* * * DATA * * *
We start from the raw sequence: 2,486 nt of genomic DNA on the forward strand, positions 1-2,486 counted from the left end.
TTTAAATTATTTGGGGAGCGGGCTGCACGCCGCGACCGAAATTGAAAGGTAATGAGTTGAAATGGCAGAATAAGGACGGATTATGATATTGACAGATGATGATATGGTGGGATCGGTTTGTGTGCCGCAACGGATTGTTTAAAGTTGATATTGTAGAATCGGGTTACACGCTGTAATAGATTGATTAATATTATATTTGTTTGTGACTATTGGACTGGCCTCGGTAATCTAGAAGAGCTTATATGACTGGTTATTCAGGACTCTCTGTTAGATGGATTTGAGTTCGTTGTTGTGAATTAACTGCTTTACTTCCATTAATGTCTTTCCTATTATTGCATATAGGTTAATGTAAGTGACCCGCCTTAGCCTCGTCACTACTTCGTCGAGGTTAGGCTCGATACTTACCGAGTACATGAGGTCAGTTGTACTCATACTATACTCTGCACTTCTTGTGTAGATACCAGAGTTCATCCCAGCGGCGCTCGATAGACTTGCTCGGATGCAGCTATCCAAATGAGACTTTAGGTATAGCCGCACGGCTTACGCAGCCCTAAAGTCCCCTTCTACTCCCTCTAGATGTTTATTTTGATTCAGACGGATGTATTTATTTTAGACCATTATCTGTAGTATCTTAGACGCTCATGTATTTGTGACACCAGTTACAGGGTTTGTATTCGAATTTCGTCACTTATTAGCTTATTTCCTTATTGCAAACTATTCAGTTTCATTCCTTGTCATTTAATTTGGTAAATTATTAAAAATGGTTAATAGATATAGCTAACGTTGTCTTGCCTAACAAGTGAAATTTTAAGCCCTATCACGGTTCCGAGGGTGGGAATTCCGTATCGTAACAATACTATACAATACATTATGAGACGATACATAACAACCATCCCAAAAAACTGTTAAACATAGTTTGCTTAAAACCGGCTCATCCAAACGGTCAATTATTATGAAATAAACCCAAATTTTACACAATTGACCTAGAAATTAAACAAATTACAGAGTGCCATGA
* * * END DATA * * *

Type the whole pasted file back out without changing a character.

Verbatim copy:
We start from the raw sequence: 2,486 nt of genomic DNA on the forward strand, positions 1-2,486 counted from the left end.
TTTAAATTATTTGGGGAGCGGGCTGCACGCCGCGACCGAAATTGAAAGGTAATGAGTTGAAATGGCAGAATAAGGACGGATTATGATATTGACAGATGATGATATGGTGGGATCGGTTTGTGTGCCGCAACGGATTGTTTAAAGTTGATATTGTAGAATCGGGTTACACGCTGTAATAGATTGATTAATATTATATTTGTTTGTGACTATTGGACTGGCCTCGGTAATCTAGAAGAGCTTATATGACTGGTTATTCAGGACTCTCTGTTAGATGGATTTGAGTTCGTTGTTGTGAATTAACTGCTTTACTTCCATTAATGTCTTTCCTATTATTGCATATAGGTTAATGTAAGTGACCCGCCTTAGCCTCGTCACTACTTCGTCGAGGTTAGGCTCGATACTTACCGAGTACATGAGGTCAGTTGTACTCATACTATACTCTGCACTTCTTGTGTAGATACCAGAGTTCATCCCAGCGGCGCTCGATAGACTTGCTCGGATGCAGCTATCCAAATGAGACTTTAGGTATAGCCGCACGGCTTACGCAGCCCTAAAGTCCCCTTCTACTCCCTCTAGATGTTTATTTTGATTCAGACGGATGTATTTATTTTAGACCATTATCTGTAGTATCTTAGACGCTCATGTATTTGTGACACCAGTTACAGGGTTTGTATTCGAATTTCGTCACTTATTAGCTTATTTCCTTATTGCAAACTATTCAGTTTCATTCCTTGTCATTTAATTTGGTAAATTATTAAAAATGGTTAATAGATATAGCTAACGTTGTCTTGCCTAACAAGTGAAATTTTAAGCCCTATCACGGTTCCGAGGGTGGGAATTCCGTATCGTAACAATACTATACAATACATTATGAGACGATACATAACAACCATCCCAAAAAACTGTTAAACATAGTTTGCTTAAAACCGGCTCATCCAAACGGTCAATTATTATGAAATAAACCCAAATTTTACACAATTGACCTAGAAATTAAACAAATTACAGAGTGCCATGA